It is a massive understatement to say I am a huge fan of ABC’s Shark Tank. I love love love the show so much because it reveals the reality of capitalism in its rawest form (in an entertaining hour of television none the less). The show packs such a potent punch, it’s like getting an MBA every episode. And there are huge lessons one can learn that can be applied to any commercial real estate deal.
If you need to get up to speed, full episodes are available on Hulu:
You can also find the Canadian version, Dragons’ Den, via Youtube here:
The premise behind the show is this: Five wealthy investors are pitched business ideas from entrepreneurs that need their money, contacts, expertise, and guidance. The investors (sharks) discuss each deal and evaluate if they want to invest or not. The best part about the show that truly makes it massively appealing: The sharks use entirely their own money if they decide to invest. So you get to see exactly what gets them to say yes, what causes them to start a bidding war, and (maybe most important of all) what truly turns them off to a potential investment. I’ve learned a tremendous amount from my MBA, business books, blogs, etc. But Shark Tank seems to act like live theater by bringing to life all of those lessons in one source.
While the businesses on the show may not be real estate related, the sharks have the same exact motivations that a real estate investor would have—preserving and growing their capital while mitigating the risk involved in the deal. Because of this, a tremendous amount can be learned about the motivations and concerns of a would-be investor and how you can better execute your deals after learning or reinforcing that knowledge.
Here’s a quick read via Mark Cuban’s blog (one of the sharks) that summarizes his perspective:
The lessons learned from the show have huge implications for real estate professionals putting together deals, seeking capital, or looking to divest of an asset or portfolio. If you’re a real estate junkie like me, this show is even more important because it creates a roadmap for getting people (investors, colleagues, lenders, etc.) behind your work.
How is a Friday night family-oriented show going to help my real estate career?!?!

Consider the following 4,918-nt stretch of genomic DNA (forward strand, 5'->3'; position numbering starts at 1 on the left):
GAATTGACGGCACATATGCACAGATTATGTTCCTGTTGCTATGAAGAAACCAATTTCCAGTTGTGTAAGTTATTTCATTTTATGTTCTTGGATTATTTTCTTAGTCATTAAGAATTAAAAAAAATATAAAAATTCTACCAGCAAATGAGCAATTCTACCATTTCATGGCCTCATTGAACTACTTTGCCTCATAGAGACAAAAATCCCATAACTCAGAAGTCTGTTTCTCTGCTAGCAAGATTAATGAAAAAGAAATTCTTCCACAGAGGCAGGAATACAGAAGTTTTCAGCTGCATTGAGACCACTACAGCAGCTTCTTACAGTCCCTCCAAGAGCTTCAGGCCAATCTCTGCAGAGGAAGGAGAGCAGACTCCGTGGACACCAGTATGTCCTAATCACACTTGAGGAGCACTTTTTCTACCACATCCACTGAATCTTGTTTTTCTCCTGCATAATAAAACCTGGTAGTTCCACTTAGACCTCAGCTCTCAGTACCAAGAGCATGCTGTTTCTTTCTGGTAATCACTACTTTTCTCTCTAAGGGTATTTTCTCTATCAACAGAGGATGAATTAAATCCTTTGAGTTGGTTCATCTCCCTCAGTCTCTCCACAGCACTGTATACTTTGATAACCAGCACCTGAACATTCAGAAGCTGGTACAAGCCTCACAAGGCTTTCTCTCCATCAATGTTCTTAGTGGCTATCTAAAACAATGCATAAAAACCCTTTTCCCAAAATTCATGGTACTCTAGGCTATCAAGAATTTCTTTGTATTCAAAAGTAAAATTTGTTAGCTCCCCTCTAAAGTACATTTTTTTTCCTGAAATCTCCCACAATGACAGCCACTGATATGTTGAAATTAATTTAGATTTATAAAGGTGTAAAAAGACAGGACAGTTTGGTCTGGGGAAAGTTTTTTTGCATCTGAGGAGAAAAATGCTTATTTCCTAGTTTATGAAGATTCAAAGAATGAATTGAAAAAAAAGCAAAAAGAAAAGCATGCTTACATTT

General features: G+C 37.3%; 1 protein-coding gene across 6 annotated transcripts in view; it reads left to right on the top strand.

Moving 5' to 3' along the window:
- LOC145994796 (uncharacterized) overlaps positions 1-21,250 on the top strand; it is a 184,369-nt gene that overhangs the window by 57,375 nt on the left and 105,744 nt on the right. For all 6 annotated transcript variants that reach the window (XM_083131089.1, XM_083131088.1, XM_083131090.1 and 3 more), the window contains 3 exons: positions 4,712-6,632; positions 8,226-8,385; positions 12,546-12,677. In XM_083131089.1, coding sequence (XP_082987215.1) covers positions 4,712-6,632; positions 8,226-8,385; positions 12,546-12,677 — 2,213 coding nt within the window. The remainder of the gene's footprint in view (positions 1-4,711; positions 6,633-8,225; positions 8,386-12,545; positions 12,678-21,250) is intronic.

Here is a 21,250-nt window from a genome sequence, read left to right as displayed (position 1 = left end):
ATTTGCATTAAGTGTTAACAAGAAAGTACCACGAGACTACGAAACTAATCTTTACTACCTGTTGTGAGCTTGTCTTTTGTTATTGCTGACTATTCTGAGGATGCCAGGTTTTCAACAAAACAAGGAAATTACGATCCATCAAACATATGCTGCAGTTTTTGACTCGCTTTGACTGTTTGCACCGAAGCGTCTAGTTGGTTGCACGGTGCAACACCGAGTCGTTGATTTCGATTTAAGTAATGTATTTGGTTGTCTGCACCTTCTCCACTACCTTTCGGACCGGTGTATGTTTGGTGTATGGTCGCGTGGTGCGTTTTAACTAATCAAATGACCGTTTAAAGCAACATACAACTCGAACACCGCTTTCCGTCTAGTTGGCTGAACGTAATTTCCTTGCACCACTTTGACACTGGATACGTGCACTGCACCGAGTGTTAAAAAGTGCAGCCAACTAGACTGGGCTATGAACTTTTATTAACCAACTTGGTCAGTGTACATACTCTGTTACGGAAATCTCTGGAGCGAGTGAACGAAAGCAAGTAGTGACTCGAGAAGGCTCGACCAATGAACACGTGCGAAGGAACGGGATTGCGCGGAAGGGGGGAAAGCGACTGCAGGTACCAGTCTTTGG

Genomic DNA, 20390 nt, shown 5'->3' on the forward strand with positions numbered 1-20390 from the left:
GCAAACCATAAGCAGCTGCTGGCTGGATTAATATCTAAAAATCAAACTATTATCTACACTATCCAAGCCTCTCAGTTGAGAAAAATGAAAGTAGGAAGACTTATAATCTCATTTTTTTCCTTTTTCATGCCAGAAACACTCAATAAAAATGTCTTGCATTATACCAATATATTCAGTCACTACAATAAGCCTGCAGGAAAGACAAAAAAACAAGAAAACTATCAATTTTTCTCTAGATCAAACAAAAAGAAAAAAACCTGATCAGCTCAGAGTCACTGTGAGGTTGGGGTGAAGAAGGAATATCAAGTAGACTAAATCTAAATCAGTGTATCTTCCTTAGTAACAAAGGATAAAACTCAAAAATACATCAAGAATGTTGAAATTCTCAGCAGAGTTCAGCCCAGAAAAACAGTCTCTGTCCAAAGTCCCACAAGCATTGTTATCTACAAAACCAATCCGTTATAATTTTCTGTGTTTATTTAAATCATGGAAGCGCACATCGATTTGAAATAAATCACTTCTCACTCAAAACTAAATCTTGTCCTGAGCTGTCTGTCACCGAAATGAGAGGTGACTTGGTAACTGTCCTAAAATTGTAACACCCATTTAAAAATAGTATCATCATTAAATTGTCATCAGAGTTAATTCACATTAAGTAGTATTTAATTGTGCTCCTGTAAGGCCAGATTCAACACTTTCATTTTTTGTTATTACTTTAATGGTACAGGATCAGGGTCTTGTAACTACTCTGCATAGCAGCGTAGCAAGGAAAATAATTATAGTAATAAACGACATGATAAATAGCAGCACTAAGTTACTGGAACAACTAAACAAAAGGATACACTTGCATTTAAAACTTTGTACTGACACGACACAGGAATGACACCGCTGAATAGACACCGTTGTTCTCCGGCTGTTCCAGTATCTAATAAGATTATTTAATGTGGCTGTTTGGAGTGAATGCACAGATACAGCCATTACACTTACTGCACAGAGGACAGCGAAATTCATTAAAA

Do me a huge favor. Check out these Youtube clips and try to assess exactly why one pitch succeeded and why another pitch didn’t. Success is defined as getting an investment deal done.
And on Canada’s Dragons’ Den:
Lessons from the show
The links above are a very small sampling of the pitches done on Shark Tank and Dragons’ Den (and tons of editing and post-show due-diligence is involved), yet the ones that won and got a deal all did several things the same:
- -They knew their numbers in and out…and knew them deeply.
- -They were able to articulate the value of their idea in less than 90 seconds.
- -They articulated why they specifically are viable business partners.
- -They placed realistic valuations on their businesses and explained why a shark (or dragon), from purely an investment perspective, should be interested.
There are a whole host of reasons why an entrepreneur might not get a deal. But they all center around mitigating risk. The entrepreneurs that lost may turn out to be very successful, but from an investor’s perspective, they weren’t worth the risk of their capital.
As a real estate professional, regardless of what sector you work in, you’ll likely face many of the challenges seen in the clips above. Shows like Shark Tank and Dragons’ Den help pull the veil off capitalism and create a roadmap for executing successful real estate deals.
If you’ve got time, I highly suggest giving the shows a chance. If you watch them with the intention of analyzing how each deal was won or lost, you’ll probably learn (or reinforce) some valuable lessons that can be used on your next real estate deal.